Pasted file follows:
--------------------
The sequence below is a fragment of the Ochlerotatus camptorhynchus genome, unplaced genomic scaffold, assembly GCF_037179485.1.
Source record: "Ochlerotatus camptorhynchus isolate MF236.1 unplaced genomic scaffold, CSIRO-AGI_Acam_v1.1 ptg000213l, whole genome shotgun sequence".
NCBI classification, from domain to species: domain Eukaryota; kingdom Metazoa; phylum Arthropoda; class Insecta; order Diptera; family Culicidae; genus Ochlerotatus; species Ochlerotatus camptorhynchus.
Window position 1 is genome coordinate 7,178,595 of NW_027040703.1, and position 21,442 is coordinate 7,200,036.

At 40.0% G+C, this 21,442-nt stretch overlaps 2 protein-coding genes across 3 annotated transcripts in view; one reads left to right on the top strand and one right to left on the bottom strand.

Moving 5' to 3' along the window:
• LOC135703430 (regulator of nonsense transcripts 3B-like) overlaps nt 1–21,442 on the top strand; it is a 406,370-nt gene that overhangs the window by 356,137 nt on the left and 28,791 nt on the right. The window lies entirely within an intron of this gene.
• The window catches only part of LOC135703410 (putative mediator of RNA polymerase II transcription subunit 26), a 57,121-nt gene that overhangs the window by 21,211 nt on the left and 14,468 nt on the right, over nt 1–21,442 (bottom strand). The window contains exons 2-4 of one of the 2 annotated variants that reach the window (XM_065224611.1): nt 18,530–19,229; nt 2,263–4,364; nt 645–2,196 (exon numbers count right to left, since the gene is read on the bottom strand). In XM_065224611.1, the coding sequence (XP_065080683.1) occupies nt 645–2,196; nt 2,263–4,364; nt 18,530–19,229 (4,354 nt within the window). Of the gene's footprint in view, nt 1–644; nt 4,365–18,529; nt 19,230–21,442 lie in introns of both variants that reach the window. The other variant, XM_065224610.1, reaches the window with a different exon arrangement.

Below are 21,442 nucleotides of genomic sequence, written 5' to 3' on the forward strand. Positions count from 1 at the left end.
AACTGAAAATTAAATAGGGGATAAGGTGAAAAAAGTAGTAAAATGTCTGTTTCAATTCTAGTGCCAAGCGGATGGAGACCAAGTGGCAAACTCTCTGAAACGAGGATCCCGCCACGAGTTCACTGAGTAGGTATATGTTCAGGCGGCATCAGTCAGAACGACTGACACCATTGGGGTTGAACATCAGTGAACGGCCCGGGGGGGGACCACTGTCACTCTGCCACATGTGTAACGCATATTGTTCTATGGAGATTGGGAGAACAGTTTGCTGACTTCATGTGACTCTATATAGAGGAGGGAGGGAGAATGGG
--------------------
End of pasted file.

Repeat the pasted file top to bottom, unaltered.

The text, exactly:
The sequence below is a fragment of the Ochlerotatus camptorhynchus genome, unplaced genomic scaffold, assembly GCF_037179485.1.
Source record: "Ochlerotatus camptorhynchus isolate MF236.1 unplaced genomic scaffold, CSIRO-AGI_Acam_v1.1 ptg000213l, whole genome shotgun sequence".
NCBI classification, from domain to species: domain Eukaryota; kingdom Metazoa; phylum Arthropoda; class Insecta; order Diptera; family Culicidae; genus Ochlerotatus; species Ochlerotatus camptorhynchus.
Window position 1 is genome coordinate 7,178,595 of NW_027040703.1, and position 21,442 is coordinate 7,200,036.

At 40.0% G+C, this 21,442-nt stretch overlaps 2 protein-coding genes across 3 annotated transcripts in view; one reads left to right on the top strand and one right to left on the bottom strand.

Moving 5' to 3' along the window:
• LOC135703430 (regulator of nonsense transcripts 3B-like) overlaps nt 1–21,442 on the top strand; it is a 406,370-nt gene that overhangs the window by 356,137 nt on the left and 28,791 nt on the right. The window lies entirely within an intron of this gene.
• The window catches only part of LOC135703410 (putative mediator of RNA polymerase II transcription subunit 26), a 57,121-nt gene that overhangs the window by 21,211 nt on the left and 14,468 nt on the right, over nt 1–21,442 (bottom strand). The window contains exons 2-4 of one of the 2 annotated variants that reach the window (XM_065224611.1): nt 18,530–19,229; nt 2,263–4,364; nt 645–2,196 (exon numbers count right to left, since the gene is read on the bottom strand). In XM_065224611.1, the coding sequence (XP_065080683.1) occupies nt 645–2,196; nt 2,263–4,364; nt 18,530–19,229 (4,354 nt within the window). Of the gene's footprint in view, nt 1–644; nt 4,365–18,529; nt 19,230–21,442 lie in introns of both variants that reach the window. The other variant, XM_065224610.1, reaches the window with a different exon arrangement.

Below are 21,442 nucleotides of genomic sequence, written 5' to 3' on the forward strand. Positions count from 1 at the left end.
AACTGAAAATTAAATAGGGGATAAGGTGAAAAAAGTAGTAAAATGTCTGTTTCAATTCTAGTGCCAAGCGGATGGAGACCAAGTGGCAAACTCTCTGAAACGAGGATCCCGCCACGAGTTCACTGAGTAGGTATATGTTCAGGCGGCATCAGTCAGAACGACTGACACCATTGGGGTTGAACATCAGTGAACGGCCCGGGGGGGGACCACTGTCACTCTGCCACATGTGTAACGCATATTGTTCTATGGAGATTGGGAGAACAGTTTGCTGACTTCATGTGACTCTATATAGAGGAGGGAGGGAGAATGGG